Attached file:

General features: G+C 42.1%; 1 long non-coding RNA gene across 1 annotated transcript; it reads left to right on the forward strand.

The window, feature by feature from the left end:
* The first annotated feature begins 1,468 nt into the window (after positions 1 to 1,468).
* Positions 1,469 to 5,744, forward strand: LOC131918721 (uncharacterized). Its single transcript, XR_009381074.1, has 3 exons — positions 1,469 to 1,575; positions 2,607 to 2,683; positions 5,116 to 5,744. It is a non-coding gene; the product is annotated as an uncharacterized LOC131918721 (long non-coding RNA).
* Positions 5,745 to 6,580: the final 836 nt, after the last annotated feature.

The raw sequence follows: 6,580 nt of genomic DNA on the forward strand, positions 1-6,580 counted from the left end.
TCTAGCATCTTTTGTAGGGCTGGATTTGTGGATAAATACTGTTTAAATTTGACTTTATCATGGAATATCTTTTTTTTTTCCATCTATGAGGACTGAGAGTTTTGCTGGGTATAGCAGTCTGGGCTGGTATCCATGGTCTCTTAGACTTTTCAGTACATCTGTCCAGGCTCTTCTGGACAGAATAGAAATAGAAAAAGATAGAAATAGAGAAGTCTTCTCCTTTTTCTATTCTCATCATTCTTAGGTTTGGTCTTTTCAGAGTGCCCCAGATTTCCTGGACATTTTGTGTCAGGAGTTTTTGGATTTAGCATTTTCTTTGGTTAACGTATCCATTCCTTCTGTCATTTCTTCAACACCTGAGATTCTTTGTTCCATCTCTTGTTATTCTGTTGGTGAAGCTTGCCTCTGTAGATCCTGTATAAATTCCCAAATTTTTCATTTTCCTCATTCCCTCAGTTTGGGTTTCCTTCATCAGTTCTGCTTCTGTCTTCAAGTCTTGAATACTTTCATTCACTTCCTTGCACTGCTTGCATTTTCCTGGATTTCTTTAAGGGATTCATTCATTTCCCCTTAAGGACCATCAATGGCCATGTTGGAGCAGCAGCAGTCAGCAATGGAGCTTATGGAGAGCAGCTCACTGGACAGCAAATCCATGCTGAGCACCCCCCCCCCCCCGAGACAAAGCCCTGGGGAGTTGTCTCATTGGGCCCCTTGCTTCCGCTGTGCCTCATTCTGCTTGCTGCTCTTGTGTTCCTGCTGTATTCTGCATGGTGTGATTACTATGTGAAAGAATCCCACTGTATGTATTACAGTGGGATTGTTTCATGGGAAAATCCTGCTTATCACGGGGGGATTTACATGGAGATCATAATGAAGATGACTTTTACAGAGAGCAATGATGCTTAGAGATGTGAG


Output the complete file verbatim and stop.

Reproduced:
General features: G+C 42.1%; 1 long non-coding RNA gene across 1 annotated transcript; it reads left to right on the forward strand.

The window, feature by feature from the left end:
* The first annotated feature begins 1,468 nt into the window (after positions 1 to 1,468).
* Positions 1,469 to 5,744, forward strand: LOC131918721 (uncharacterized). Its single transcript, XR_009381074.1, has 3 exons — positions 1,469 to 1,575; positions 2,607 to 2,683; positions 5,116 to 5,744. It is a non-coding gene; the product is annotated as an uncharacterized LOC131918721 (long non-coding RNA).
* Positions 5,745 to 6,580: the final 836 nt, after the last annotated feature.

The raw sequence follows: 6,580 nt of genomic DNA on the forward strand, positions 1-6,580 counted from the left end.
TCTAGCATCTTTTGTAGGGCTGGATTTGTGGATAAATACTGTTTAAATTTGACTTTATCATGGAATATCTTTTTTTTTTCCATCTATGAGGACTGAGAGTTTTGCTGGGTATAGCAGTCTGGGCTGGTATCCATGGTCTCTTAGACTTTTCAGTACATCTGTCCAGGCTCTTCTGGACAGAATAGAAATAGAAAAAGATAGAAATAGAGAAGTCTTCTCCTTTTTCTATTCTCATCATTCTTAGGTTTGGTCTTTTCAGAGTGCCCCAGATTTCCTGGACATTTTGTGTCAGGAGTTTTTGGATTTAGCATTTTCTTTGGTTAACGTATCCATTCCTTCTGTCATTTCTTCAACACCTGAGATTCTTTGTTCCATCTCTTGTTATTCTGTTGGTGAAGCTTGCCTCTGTAGATCCTGTATAAATTCCCAAATTTTTCATTTTCCTCATTCCCTCAGTTTGGGTTTCCTTCATCAGTTCTGCTTCTGTCTTCAAGTCTTGAATACTTTCATTCACTTCCTTGCACTGCTTGCATTTTCCTGGATTTCTTTAAGGGATTCATTCATTTCCCCTTAAGGACCATCAATGGCCATGTTGGAGCAGCAGCAGTCAGCAATGGAGCTTATGGAGAGCAGCTCACTGGACAGCAAATCCATGCTGAGCACCCCCCCCCCCCCGAGACAAAGCCCTGGGGAGTTGTCTCATTGGGCCCCTTGCTTCCGCTGTGCCTCATTCTGCTTGCTGCTCTTGTGTTCCTGCTGTATTCTGCATGGTGTGATTACTATGTGAAAGAATCCCACTGTATGTATTACAGTGGGATTGTTTCATGGGAAAATCCTGCTTATCACGGGGGGATTTACATGGAGATCATAATGAAGATGACTTTTACAGAGAGCAATGATGCTTAGAGATGTGAG